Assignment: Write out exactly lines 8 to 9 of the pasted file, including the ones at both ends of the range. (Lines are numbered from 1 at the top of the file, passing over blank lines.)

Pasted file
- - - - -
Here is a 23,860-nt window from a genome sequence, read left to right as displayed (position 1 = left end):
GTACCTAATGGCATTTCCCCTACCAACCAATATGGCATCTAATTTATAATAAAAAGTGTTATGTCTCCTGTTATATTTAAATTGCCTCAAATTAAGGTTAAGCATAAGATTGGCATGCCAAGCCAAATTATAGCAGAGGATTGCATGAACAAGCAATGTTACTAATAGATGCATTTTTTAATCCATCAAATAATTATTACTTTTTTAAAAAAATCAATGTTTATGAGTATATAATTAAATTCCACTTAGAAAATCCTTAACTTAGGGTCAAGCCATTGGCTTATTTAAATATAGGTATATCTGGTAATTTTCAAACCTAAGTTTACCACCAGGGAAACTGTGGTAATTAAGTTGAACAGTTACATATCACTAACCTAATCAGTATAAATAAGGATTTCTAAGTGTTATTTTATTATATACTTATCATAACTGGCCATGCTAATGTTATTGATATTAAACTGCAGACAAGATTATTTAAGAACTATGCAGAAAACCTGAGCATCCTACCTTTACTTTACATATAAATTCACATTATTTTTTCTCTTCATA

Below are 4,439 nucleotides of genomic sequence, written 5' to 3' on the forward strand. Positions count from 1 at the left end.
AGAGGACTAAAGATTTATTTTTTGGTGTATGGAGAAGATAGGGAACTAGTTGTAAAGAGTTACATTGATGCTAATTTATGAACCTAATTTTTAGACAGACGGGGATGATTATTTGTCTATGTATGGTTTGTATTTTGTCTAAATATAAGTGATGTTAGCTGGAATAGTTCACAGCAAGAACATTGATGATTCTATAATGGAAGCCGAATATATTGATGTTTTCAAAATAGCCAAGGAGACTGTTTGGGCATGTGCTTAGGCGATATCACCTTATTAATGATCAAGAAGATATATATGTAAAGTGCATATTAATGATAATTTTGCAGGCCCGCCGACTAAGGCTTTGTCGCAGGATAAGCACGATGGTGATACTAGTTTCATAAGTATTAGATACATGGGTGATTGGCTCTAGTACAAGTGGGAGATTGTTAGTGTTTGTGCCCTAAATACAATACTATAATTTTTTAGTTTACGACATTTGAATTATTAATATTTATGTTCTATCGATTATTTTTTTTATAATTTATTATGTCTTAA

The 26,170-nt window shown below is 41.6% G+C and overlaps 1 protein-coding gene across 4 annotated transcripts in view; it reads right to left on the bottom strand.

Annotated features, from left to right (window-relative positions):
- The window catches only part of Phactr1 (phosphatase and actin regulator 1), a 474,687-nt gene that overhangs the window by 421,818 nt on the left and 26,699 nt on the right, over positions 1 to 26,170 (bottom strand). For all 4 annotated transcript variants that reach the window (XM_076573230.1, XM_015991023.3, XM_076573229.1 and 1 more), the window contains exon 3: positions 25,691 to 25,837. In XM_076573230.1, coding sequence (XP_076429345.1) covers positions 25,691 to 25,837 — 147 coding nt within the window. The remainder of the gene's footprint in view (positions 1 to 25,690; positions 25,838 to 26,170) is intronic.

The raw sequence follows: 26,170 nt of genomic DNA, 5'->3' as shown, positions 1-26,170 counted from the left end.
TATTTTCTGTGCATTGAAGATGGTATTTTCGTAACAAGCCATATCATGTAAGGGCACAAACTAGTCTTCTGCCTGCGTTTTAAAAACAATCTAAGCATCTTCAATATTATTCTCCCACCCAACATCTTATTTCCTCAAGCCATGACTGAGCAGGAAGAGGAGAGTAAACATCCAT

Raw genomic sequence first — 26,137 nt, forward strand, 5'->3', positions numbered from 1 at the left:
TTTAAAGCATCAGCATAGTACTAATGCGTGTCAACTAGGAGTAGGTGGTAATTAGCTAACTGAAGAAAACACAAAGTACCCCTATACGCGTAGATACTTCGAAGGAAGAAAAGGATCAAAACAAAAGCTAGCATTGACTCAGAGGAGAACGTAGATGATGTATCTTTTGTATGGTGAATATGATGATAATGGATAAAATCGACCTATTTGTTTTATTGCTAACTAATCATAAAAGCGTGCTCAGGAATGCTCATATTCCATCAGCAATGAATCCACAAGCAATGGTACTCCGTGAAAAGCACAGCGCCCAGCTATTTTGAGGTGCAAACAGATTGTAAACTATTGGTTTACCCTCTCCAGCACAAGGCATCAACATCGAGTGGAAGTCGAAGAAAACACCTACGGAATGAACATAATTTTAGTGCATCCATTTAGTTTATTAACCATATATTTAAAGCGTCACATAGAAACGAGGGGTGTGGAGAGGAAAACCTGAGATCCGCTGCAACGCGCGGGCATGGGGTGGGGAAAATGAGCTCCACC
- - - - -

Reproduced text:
The raw sequence follows: 26,170 nt of genomic DNA, 5'->3' as shown, positions 1-26,170 counted from the left end.
TATTTTCTGTGCATTGAAGATGGTATTTTCGTAACAAGCCATATCATGTAAGGGCACAAACTAGTCTTCTGCCTGCGTTTTAAAAACAATCTAAGCATCTTCAATATTATTCTCCCACCCAACATCTTATTTCCTCAAGCCATGACTGAGCAGGAAGAGGAGAGTAAACATCCAT